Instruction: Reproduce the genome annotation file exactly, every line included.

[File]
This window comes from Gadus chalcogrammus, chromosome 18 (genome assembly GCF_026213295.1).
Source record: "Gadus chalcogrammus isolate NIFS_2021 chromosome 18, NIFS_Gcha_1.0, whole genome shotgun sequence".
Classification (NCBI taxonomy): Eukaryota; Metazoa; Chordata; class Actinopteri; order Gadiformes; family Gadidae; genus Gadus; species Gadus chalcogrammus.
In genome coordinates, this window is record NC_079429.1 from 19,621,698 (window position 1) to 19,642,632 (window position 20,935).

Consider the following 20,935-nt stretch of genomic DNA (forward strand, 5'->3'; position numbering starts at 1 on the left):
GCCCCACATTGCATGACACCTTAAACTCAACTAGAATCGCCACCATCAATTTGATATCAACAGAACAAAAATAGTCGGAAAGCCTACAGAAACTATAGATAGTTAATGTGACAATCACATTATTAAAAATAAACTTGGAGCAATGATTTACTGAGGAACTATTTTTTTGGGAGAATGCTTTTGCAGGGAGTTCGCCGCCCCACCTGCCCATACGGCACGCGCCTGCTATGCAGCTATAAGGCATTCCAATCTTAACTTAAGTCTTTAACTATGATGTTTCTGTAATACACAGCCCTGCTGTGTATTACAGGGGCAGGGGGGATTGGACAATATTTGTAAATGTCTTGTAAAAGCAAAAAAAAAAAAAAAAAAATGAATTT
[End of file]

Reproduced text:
This window comes from Gadus chalcogrammus, chromosome 18 (genome assembly GCF_026213295.1).
Source record: "Gadus chalcogrammus isolate NIFS_2021 chromosome 18, NIFS_Gcha_1.0, whole genome shotgun sequence".
Classification (NCBI taxonomy): Eukaryota; Metazoa; Chordata; class Actinopteri; order Gadiformes; family Gadidae; genus Gadus; species Gadus chalcogrammus.
In genome coordinates, this window is record NC_079429.1 from 19,621,698 (window position 1) to 19,642,632 (window position 20,935).

Consider the following 20,935-nt stretch of genomic DNA (forward strand, 5'->3'; position numbering starts at 1 on the left):
GCCCCACATTGCATGACACCTTAAACTCAACTAGAATCGCCACCATCAATTTGATATCAACAGAACAAAAATAGTCGGAAAGCCTACAGAAACTATAGATAGTTAATGTGACAATCACATTATTAAAAATAAACTTGGAGCAATGATTTACTGAGGAACTATTTTTTTGGGAGAATGCTTTTGCAGGGAGTTCGCCGCCCCACCTGCCCATACGGCACGCGCCTGCTATGCAGCTATAAGGCATTCCAATCTTAACTTAAGTCTTTAACTATGATGTTTCTGTAATACACAGCCCTGCTGTGTATTACAGGGGCAGGGGGGATTGGACAATATTTGTAAATGTCTTGTAAAAGCAAAAAAAAAAAAAAAAAAATGAATTT